It is important to acknowledge the importance and enormity of such transitions, to track how they are happening, and their implications for the health, participation and well-being of the older ID population.  The Intellectual Disability Supplement to TILDA is currently tracking this movement by people with ID and will track longitudinally the impact on health and well-being. Although the movement of people with ID to community-based living is positive, it has the potential to impact negatively on people with ID if the individual is excluded from the decision-making and planning process, if the move is undertaken hastily and without due time and consideration, and if the required and appropriate supports are not in place to maintain the individual with ID in the new residence in the community.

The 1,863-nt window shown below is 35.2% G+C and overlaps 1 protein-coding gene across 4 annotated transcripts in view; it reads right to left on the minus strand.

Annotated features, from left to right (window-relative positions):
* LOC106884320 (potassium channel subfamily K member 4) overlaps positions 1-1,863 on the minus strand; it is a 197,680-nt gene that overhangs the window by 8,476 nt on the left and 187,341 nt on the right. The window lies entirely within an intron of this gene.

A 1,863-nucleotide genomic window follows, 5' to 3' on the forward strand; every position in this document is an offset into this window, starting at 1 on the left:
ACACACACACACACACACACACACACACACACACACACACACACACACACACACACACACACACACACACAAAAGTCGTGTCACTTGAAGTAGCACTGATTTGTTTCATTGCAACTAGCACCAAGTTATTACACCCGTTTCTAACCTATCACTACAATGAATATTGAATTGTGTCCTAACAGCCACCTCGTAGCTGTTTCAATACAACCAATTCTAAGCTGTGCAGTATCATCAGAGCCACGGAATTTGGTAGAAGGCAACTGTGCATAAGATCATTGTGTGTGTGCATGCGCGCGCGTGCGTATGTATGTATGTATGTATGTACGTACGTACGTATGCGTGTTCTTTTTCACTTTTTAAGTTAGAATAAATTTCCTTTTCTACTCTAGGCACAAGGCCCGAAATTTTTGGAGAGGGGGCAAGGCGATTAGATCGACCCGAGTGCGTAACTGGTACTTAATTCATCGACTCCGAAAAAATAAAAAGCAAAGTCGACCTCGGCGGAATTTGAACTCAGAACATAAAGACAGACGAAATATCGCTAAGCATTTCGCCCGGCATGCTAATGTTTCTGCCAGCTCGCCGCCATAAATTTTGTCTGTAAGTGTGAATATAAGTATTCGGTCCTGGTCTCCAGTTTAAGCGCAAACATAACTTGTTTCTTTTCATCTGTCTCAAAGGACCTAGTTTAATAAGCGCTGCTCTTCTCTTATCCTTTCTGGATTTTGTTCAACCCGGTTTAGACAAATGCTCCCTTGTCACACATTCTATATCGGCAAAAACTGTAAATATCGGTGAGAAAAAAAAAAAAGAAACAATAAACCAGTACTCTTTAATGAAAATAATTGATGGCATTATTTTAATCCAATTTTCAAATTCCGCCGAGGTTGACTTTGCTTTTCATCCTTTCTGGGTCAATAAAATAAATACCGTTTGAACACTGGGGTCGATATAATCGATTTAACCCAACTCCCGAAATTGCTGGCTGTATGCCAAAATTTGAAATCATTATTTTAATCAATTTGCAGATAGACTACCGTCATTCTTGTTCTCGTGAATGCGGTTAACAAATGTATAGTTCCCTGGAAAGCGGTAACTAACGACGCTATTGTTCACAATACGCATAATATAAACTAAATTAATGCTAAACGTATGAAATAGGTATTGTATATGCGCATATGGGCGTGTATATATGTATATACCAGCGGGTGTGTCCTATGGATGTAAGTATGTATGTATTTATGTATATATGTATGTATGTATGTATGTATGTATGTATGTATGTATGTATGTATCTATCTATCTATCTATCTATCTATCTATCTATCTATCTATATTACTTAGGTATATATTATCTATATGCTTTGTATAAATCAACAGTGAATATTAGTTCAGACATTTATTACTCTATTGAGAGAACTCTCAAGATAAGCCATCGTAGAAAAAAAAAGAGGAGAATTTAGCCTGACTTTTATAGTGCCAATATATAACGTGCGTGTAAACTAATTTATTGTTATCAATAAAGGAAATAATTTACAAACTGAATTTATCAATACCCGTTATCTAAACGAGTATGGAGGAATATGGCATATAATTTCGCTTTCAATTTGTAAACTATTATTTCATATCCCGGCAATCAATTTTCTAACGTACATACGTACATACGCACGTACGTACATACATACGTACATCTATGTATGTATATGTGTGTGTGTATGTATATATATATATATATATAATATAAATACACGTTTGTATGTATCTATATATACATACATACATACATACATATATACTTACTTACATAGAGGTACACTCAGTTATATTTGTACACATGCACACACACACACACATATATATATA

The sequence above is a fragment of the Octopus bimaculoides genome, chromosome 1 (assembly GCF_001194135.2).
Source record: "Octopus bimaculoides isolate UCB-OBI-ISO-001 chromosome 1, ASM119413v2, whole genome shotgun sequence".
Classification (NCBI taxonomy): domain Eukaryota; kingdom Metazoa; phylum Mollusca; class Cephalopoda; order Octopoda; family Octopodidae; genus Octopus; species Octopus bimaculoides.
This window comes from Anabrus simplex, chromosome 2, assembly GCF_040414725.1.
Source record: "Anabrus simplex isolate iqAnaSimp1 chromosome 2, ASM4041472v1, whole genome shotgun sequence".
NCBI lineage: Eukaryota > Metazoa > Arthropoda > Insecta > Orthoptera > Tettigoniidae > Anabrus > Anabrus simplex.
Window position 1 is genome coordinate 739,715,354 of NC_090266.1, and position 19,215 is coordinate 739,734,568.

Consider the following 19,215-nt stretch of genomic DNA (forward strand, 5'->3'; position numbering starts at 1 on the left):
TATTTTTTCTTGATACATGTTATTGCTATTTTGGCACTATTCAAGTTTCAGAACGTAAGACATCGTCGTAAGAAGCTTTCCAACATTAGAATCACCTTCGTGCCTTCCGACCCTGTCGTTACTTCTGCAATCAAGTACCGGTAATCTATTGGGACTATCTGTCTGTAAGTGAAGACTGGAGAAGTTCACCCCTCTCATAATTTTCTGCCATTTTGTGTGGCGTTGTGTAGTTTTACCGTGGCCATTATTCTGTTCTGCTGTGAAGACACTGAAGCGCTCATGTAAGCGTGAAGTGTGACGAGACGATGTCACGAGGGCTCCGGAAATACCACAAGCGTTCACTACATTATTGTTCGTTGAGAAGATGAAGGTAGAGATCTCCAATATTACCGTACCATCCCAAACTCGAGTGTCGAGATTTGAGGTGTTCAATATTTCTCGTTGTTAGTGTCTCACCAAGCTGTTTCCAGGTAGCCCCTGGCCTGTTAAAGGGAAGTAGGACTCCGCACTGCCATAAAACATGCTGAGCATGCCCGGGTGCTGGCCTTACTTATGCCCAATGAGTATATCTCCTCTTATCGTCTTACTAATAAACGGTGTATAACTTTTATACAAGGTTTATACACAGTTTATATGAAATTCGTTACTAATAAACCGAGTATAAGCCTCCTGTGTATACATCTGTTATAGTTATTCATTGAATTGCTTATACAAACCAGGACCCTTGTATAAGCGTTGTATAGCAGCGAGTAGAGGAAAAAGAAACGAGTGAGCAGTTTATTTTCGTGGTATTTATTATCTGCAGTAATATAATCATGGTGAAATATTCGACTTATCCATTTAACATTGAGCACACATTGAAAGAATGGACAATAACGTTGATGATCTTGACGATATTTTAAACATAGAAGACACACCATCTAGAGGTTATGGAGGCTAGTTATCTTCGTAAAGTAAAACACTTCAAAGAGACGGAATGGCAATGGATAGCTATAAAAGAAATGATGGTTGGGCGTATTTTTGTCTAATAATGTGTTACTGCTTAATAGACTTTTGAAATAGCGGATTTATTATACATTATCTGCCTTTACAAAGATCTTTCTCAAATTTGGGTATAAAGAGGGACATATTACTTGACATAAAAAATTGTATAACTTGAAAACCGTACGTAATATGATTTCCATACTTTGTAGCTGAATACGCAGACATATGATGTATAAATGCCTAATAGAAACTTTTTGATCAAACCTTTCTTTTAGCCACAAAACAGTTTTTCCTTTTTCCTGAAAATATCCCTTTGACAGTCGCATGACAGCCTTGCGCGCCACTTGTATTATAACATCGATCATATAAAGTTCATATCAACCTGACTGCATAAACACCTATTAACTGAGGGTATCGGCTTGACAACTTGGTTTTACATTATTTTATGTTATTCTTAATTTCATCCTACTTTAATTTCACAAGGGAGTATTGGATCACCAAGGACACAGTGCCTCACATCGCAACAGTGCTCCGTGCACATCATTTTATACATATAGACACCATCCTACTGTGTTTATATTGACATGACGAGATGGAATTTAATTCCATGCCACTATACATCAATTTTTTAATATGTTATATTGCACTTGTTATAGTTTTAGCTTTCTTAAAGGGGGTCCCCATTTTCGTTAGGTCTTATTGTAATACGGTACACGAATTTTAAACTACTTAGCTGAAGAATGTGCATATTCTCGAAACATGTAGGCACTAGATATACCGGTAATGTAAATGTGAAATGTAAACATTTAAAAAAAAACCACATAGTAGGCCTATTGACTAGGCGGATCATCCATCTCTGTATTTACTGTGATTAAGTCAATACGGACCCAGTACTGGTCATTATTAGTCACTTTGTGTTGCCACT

More research is needed on both the processes and consequences of moves for people with ID as they age as well as greater insight into the extent of involvement in these processes. In addition, policy does not seem to acknowledge the diversity of moves that are happening in practice; there needs to be greater linkage between housing and health policies, to ensure the appropriate health and social care supports are in place so that the person with ID can age in the place of their choosing.

Author Bio

Mary-Ann O’DonovanMary-Ann O’Donovan is currently project manager of the Intellectual Disability Supplement to the Irish Longitudinal Study on Ageing (IDS-TILDA) and based in Trinity College Dublin. Mary-Ann completed her PhD in Health Services Research in the Royal College of Surgeons Ireland in 2015, focusing on the health and housing needs of older people with an intellectual disability. Prior to this she was employed as research officer in the Disability Databases Unit of the Health Research Board. In this role she was responsible for the management of the National Physical and Sensory Disability Database (NPSDD). Mary-Ann has also worked as research officer in the National Disability Authority and the Rehab Group.